A Business Practice That Should Alarm You

Valve’s business practices recently have been more than questionable, they’ve been alarming.

Let me take you back to last summer, when this rollercoaster of garbage took off. I found myself distressed - as well as most other Steam users, I hope - to find that Steam had allowed a game called Active Shooter to be put on sale. Mind you, this was smack dab in the middle of an epidemic of American mass shootings that moved the issue of gun control front and center. Lo and behold, here was a game allowing you to take part in one of these events digitally, offering players the opportunity to play as the active shooter. Hell, you could even shoot school students if you wanted to. After repeated calls, including one from us, to take the game down, Valve buckled under pressure.

But they did something else too.

A Slippery Slope To Now

A week after taking down Active Shooter, a post went up on Steam’s official blog stating that “we’ve decided that the right approach is to allow everything onto the Steam Store, except for things that we decide are illegal, or straight up trolling.” This laissez faire approach was an appeal to those that argued in favor of Active Shooter, Steam was going to take its hands off their storefront and turn it into the wild west. Now, the same people the massive online storefront was trying to appease are upset with them again, along with sensible folks, but for a very different reason.

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Here's another picture of Active Shooter, because we really don't want to google for pictures of the other game mentioned in this article. That'd look bad.

This time around, the name of the game is Rape Day. Set in a zombie apocalypse, in this game you would be able to verbally harass, rape and then murder women. With an Adult only rating, you could only see it if you had your settings set to display games with that rating. All the same, it would appear next to titles like Crysis, Borderlands and Bioshock. The familiar tired cycle of outrage has run again, with those understanding what morality is calling for the game to not even launch on the storefront and wannabe Active Shooter players complaining again.

This far into this article, you should understand a few things; basic truths, if you will. The first is understanding that for some reason, people actively create games meant only to disgust, disrupt and appeal to a small common denominator. The second is that there are people who will always call Valve out whenever they put something up for sale that has no place in modern gaming. Finally, three: Valve doesn’t care.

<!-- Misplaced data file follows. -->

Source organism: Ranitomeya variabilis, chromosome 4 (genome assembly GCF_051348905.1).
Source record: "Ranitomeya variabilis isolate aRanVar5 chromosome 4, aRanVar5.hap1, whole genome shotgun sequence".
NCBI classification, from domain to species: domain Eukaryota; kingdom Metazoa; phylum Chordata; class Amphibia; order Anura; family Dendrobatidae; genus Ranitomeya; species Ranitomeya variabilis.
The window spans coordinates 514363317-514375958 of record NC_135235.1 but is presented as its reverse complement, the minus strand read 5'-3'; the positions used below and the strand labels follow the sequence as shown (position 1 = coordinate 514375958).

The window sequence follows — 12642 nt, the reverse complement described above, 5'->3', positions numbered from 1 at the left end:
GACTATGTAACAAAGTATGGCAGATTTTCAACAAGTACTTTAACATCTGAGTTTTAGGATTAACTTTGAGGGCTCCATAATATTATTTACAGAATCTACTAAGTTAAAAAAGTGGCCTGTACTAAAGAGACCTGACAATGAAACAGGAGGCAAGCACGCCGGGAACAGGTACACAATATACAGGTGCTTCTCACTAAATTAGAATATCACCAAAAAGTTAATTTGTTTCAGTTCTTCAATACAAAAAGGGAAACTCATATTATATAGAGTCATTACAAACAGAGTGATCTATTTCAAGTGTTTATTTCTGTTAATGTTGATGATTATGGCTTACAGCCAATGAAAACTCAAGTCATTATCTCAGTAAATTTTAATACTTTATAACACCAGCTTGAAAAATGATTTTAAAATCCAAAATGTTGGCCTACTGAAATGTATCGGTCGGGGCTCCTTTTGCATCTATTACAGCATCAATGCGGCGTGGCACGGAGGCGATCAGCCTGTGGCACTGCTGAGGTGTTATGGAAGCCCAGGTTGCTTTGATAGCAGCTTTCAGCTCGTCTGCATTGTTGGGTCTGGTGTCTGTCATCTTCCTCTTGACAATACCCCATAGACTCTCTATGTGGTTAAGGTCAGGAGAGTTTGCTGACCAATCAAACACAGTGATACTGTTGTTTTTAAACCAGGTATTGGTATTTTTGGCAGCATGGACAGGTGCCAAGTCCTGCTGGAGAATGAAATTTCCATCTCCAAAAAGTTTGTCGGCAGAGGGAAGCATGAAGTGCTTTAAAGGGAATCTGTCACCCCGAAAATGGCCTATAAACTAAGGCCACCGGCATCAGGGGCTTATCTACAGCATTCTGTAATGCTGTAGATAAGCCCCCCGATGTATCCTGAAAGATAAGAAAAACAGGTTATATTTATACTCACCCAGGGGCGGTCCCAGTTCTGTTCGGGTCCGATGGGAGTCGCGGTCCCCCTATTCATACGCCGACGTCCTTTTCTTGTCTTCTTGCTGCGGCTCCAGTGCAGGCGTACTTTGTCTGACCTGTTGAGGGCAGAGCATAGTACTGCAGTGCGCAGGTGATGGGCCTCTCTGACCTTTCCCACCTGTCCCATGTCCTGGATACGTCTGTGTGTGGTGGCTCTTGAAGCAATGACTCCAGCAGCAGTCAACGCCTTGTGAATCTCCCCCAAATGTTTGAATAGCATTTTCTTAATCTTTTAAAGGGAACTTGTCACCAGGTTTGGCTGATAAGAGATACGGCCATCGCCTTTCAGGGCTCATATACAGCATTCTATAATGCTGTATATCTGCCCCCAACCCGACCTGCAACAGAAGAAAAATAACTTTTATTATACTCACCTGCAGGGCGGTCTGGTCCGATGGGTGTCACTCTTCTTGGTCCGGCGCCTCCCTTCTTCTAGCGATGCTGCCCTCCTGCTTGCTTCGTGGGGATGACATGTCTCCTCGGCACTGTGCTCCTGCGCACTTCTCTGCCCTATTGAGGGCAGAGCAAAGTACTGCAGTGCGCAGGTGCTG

Ever since they took their hands off approach there’s been evidence but no reason to think this was the case. Instead, what lead me to this conclusion was the company’s reasoning behind not putting Rape Day up for sale. Here’s a link to Steam’s blog post. In it EJ, the same employee who put up the “Who Gets To Be On The Steam Store” post, explains that Rape Day won’t be available because it “poses unknown costs and risks, and therefore won’t be on Steam.”

This Is Going To Keep Happening

I don’t know about you, but I don’t like this reasoning one bit. This game was morally void, like any game where one of the main selling points is that it gives you the opportunity to rape people. But instead of saying that the game featured something Steam deemed illegal, or was “straight up trolling,” EJ instead cites unknown costs. I think it’s reasonable then to ask what would it cost to get a game like this on Steam? What if the petition to not release the game, which got nearly 8000 signatures, was instead for putting the game out? At what cost would Steam sell itself out and lose any shred of morality for sales? Costs shouldn’t be the deciding factor of a game making it, that decision should rely solely on the game’s content.

These aren’t questions I want to ask, but instead questions I have to ask. Not just as a reporter, but also as a consumer. Steam isn’t alone as a digital games storefront any more. Epic, Blizzard and Origin are all stepping up their game, putting out exclusive content and in some cases stealing games from Steam. What all these platforms can say with 100% certainty is that games like Rape Day and Active Shooter never even had a chance to be released on their platforms. Sure, Steam won’t be going anywhere any time soon, but I almost find it funny to think that the colossus of online gaming won’t be done in just by competition, but also because it had lost all respect and moral standing as a business.